Lone astronauts and at least one couple have gone lost in space in films like “Gravity,” but Sony believes it will super-charge the theme next Christmas with “Passengers,” starring two of the hottest stars in the movies — Chris Pratt and Jennifer Lawrence.
In Sony’s presentation at CinemaCon Tuesday night, Pratt admonished theater owners to buy lots of popcorn to go with big ticket sales. “Double up the order right around Christmas because you are going to sell a lot of it,” Pratt said, predicting big success for the film.
The footage had exhibitors loudly applauding and Sony Pictures chief Tom Rothman enthusing, “Let’s see Netflix do that,” before promising “Passengers” is for “those of us who love movies in movie theaters.”
The excerpts from “Passengers” shown to movie exhibitors reveal Pratt and Lawrence as two unlikely space travelers, who have volunteered to make a 120-year journey to the Homestead Colony, a mission only possible because their bodies are suspended timelessly in “hibernation pods.” The journey goes awry when Pratt’s and then Lawrence’s pods open prematurely and they are stranded on the spaceship Avalon, still 90 years from their destination.
The two might at first unlikely pair. She is a writer, who wants to tell the story of space travel. He is a mechanic, who wants to get off an Earth that no longer seems to value a guy who works with his hands. Still, it’s hard to imagine the two young and beautiful space travelers wouldn’t have somehow discovered a certain allure to each other. But in case they didn’t get the possible extra-galactic possibilities, an android bartender makes a helpful suggestion.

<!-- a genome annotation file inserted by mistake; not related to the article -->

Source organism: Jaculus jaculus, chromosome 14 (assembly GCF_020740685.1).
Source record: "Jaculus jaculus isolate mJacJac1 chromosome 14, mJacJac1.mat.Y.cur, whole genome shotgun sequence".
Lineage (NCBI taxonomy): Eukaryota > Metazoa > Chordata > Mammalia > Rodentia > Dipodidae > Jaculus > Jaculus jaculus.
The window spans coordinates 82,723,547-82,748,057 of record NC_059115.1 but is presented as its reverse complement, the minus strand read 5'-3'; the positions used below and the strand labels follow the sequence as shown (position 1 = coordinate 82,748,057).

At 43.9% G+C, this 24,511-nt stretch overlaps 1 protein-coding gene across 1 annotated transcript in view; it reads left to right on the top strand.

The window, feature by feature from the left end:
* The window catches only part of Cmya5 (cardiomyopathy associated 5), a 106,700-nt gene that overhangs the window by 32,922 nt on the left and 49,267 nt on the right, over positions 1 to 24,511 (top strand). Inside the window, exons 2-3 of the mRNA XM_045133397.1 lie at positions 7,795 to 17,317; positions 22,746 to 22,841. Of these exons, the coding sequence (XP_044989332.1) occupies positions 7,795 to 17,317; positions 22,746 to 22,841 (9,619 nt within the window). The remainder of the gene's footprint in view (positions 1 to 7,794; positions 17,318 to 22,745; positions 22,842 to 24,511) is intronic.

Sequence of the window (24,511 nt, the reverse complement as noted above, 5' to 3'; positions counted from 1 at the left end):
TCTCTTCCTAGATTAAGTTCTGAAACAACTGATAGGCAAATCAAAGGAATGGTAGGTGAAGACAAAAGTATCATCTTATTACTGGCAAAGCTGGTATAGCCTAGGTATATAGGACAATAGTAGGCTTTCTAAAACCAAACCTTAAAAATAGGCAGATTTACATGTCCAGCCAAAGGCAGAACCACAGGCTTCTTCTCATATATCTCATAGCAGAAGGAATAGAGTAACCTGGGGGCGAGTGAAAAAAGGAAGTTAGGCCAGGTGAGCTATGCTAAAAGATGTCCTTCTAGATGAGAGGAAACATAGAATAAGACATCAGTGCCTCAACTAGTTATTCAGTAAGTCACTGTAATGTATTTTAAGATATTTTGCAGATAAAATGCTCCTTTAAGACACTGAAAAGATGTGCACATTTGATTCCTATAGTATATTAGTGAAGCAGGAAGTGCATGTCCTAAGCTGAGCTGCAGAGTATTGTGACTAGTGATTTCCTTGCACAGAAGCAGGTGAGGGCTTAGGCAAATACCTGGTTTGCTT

“You can’t get so hung up on where you want to be that you don’t make the most of where you are,” says the titanium drink slinger. Soon, Pratt and Lawrence are discovering the joys of being stranded — dining in style in the ship’s gigantic but empty dining room, swimming in the ship-board pool …before she finally climbs over a table top to get at her fellow Earthling.
Pratt and Lawrence’s chemistry was apparent as they bantered on stage with Rothman. The two poked fun at the lines they were supposed to read from the teleprompter. They assured the crowd, though, how proud they were of the movie.
All is not to be bliss for the space lovers, though, as gravity and other challenges beset their craft. Saving themselves, and the other 5,000 passengers who have not yet awoken from their pods, becomes the stars’ biggest challenge. The last we see of Pratt, he is being flung out into space — fate unknown.
Sony clearly hopes “Passengers” with Academy Award-nominated director Morten Tyldum (“The Imitation Game”) at the helm, will mean big bank for the studio. Lawrence quipped to the theater owners that they should give half off for tickets. But Rothman was having none of that, demurring: “Like hell they are!”